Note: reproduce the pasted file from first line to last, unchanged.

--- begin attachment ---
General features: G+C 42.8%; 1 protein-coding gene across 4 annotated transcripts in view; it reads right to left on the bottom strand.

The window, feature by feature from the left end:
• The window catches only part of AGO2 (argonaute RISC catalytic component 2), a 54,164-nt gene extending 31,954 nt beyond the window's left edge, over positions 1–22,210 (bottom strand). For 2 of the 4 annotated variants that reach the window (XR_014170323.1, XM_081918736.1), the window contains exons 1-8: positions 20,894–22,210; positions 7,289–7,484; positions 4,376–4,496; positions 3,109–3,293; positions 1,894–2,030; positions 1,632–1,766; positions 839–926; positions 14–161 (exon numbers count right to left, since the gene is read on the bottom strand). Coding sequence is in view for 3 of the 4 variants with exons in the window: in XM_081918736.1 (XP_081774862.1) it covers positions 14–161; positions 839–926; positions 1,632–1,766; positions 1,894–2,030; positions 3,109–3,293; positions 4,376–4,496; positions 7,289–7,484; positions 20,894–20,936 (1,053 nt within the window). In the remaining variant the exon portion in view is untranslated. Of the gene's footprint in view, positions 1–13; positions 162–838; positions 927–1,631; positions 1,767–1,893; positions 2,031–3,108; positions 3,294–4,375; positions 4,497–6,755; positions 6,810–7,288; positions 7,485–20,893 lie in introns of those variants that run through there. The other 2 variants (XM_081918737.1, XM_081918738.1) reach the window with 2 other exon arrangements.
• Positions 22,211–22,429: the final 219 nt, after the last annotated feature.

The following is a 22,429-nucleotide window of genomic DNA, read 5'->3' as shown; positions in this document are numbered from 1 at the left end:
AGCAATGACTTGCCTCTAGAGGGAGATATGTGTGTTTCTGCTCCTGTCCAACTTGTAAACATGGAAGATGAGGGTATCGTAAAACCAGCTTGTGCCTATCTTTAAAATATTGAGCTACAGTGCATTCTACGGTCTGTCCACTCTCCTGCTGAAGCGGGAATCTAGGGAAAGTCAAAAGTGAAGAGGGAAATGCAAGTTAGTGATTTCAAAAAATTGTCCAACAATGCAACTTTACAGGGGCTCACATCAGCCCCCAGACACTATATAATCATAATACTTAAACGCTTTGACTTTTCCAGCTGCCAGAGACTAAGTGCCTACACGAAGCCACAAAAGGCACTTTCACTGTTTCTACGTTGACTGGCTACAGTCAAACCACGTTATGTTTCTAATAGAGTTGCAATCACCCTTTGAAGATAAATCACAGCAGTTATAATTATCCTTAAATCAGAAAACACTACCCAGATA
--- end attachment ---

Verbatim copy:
General features: G+C 42.8%; 1 protein-coding gene across 4 annotated transcripts in view; it reads right to left on the bottom strand.

The window, feature by feature from the left end:
• The window catches only part of AGO2 (argonaute RISC catalytic component 2), a 54,164-nt gene extending 31,954 nt beyond the window's left edge, over positions 1–22,210 (bottom strand). For 2 of the 4 annotated variants that reach the window (XR_014170323.1, XM_081918736.1), the window contains exons 1-8: positions 20,894–22,210; positions 7,289–7,484; positions 4,376–4,496; positions 3,109–3,293; positions 1,894–2,030; positions 1,632–1,766; positions 839–926; positions 14–161 (exon numbers count right to left, since the gene is read on the bottom strand). Coding sequence is in view for 3 of the 4 variants with exons in the window: in XM_081918736.1 (XP_081774862.1) it covers positions 14–161; positions 839–926; positions 1,632–1,766; positions 1,894–2,030; positions 3,109–3,293; positions 4,376–4,496; positions 7,289–7,484; positions 20,894–20,936 (1,053 nt within the window). In the remaining variant the exon portion in view is untranslated. Of the gene's footprint in view, positions 1–13; positions 162–838; positions 927–1,631; positions 1,767–1,893; positions 2,031–3,108; positions 3,294–4,375; positions 4,497–6,755; positions 6,810–7,288; positions 7,485–20,893 lie in introns of those variants that run through there. The other 2 variants (XM_081918737.1, XM_081918738.1) reach the window with 2 other exon arrangements.
• Positions 22,211–22,429: the final 219 nt, after the last annotated feature.

The following is a 22,429-nucleotide window of genomic DNA, read 5'->3' as shown; positions in this document are numbered from 1 at the left end:
AGCAATGACTTGCCTCTAGAGGGAGATATGTGTGTTTCTGCTCCTGTCCAACTTGTAAACATGGAAGATGAGGGTATCGTAAAACCAGCTTGTGCCTATCTTTAAAATATTGAGCTACAGTGCATTCTACGGTCTGTCCACTCTCCTGCTGAAGCGGGAATCTAGGGAAAGTCAAAAGTGAAGAGGGAAATGCAAGTTAGTGATTTCAAAAAATTGTCCAACAATGCAACTTTACAGGGGCTCACATCAGCCCCCAGACACTATATAATCATAATACTTAAACGCTTTGACTTTTCCAGCTGCCAGAGACTAAGTGCCTACACGAAGCCACAAAAGGCACTTTCACTGTTTCTACGTTGACTGGCTACAGTCAAACCACGTTATGTTTCTAATAGAGTTGCAATCACCCTTTGAAGATAAATCACAGCAGTTATAATTATCCTTAAATCAGAAAACACTACCCAGATA